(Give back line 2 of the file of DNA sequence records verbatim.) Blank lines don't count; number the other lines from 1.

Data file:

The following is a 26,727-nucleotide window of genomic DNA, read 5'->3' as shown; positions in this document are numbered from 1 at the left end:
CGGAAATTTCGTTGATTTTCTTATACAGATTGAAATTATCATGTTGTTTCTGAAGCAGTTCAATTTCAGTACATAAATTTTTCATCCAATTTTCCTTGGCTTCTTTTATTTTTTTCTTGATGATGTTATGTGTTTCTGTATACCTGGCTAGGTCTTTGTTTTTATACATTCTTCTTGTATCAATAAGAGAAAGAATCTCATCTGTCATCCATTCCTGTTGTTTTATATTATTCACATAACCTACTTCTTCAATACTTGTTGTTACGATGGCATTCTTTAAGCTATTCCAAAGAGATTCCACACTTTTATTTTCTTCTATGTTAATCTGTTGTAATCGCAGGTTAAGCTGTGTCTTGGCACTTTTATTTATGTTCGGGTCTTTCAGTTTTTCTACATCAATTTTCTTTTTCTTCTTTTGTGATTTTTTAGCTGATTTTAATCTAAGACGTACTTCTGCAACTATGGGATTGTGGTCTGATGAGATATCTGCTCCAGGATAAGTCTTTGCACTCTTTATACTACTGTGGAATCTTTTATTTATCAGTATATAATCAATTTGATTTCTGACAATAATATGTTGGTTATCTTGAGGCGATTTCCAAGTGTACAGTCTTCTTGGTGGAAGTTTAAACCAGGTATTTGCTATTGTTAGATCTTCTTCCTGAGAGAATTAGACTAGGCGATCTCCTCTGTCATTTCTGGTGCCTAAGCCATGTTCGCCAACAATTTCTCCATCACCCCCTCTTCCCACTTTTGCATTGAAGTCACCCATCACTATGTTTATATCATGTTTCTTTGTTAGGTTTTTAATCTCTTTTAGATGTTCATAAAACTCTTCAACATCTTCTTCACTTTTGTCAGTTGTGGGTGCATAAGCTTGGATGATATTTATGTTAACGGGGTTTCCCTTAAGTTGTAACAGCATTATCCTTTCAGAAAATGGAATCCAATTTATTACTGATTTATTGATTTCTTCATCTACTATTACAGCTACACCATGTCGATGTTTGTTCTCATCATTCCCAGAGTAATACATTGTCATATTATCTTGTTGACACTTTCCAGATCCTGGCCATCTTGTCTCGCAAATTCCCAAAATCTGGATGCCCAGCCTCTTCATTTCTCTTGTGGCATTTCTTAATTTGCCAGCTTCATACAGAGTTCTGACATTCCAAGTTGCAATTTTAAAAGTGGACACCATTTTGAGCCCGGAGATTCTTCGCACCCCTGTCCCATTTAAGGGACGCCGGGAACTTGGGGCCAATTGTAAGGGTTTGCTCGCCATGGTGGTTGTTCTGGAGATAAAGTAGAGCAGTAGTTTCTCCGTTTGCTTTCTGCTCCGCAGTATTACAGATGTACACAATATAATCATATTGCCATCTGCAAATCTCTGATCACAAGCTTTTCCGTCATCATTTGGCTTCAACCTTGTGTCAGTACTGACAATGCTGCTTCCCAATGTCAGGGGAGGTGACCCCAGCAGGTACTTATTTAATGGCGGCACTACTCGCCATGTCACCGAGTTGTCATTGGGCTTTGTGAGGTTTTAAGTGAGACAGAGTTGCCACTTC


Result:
CGGAAATTTCGTTGATTTTCTTATACAGATTGAAATTATCATGTTGTTTCTGAAGCAGTTCAATTTCAGTACATAAATTTTTCATCCAATTTTCCTTGGCTTCTTTTATTTTTTTCTTGATGATGTTATGTGTTTCTGTATACCTGGCTAGGTCTTTGTTTTTATACATTCTTCTTGTATCAATAAGAGAAAGAATCTCATCTGTCATCCATTCCTGTTGTTTTATATTATTCACATAACCTACTTCTTCAATACTTGTTGTTACGATGGCATTCTTTAAGCTATTCCAAAGAGATTCCACACTTTTATTTTCTTCTATGTTAATCTGTTGTAATCGCAGGTTAAGCTGTGTCTTGGCACTTTTATTTATGTTCGGGTCTTTCAGTTTTTCTACATCAATTTTCTTTTTCTTCTTTTGTGATTTTTTAGCTGATTTTAATCTAAGACGTACTTCTGCAACTATGGGATTGTGGTCTGATGAGATATCTGCTCCAGGATAAGTCTTTGCACTCTTTATACTACTGTGGAATCTTTTATTTATCAGTATATAATCAATTTGATTTCTGACAATAATATGTTGGTTATCTTGAGGCGATTTCCAAGTGTACAGTCTTCTTGGTGGAAGTTTAAACCAGGTATTTGCTATTGTTAGATCTTCTTCCTGAGAGAATTAGACTAGGCGATCTCCTCTGTCATTTCTGGTGCCTAAGCCATGTTCGCCAACAATTTCTCCATCACCCCCTCTTCCCACTTTTGCATTGAAGTCACCCATCACTATGTTTATATCATGTTTCTTTGTTAGGTTTTTAATCTCTTTTAGATGTTCATAAAACTCTTCAACATCTTCTTCACTTTTGTCAGTTGTGGGTGCATAAGCTTGGATGATATTTATGTTAACGGGGTTTCCCTTAAGTTGTAACAGCATTATCCTTTCAGAAAATGGAATCCAATTTATTACTGATTTATTGATTTCTTCATCTACTATTACAGCTACACCATGTCGATGTTTGTTCTCATCATTCCCAGAGTAATACATTGTCATATTATCTTGTTGACACTTTCCAGATCCTGGCCATCTTGTCTCGCAAATTCCCAAAATCTGGATGCCCAGCCTCTTCATTTCTCTTGTGGCATTTCTTAATTTGCCAGCTTCATACAGAGTTCTGACATTCCAAGTTGCAATTTTAAAAGTGGACACCATTTTGAGCCCGGAGATTCTTCGCACCCCTGTCCCATTTAAGGGACGCCGGGAACTTGGGGCCAATTGTAAGGGTTTGCTCGCCATGGTGGTTGTTCTGGAGATAAAGTAGAGCAGTAGTTTCTCCGTTTGCTTTCTGCTCCGCAGTATTACAGATGTACACAATATAATCATATTGCCATCTGCAAATCTCTGATCACAAGCTTTTCCGTCATCATTTGGCTTCAACCTTGTGTCAGTACTGACAATGCTGCTTCCCAATGTCAGGGGAGGTGACCCCAGCAGGTACTTATTTAATGGCGGCACTACTCGCCATGTCACCGAGTTGTCATTGGGCTTTGTGAGGTTTTAAGTGAGACAGAGTTGCCACTTC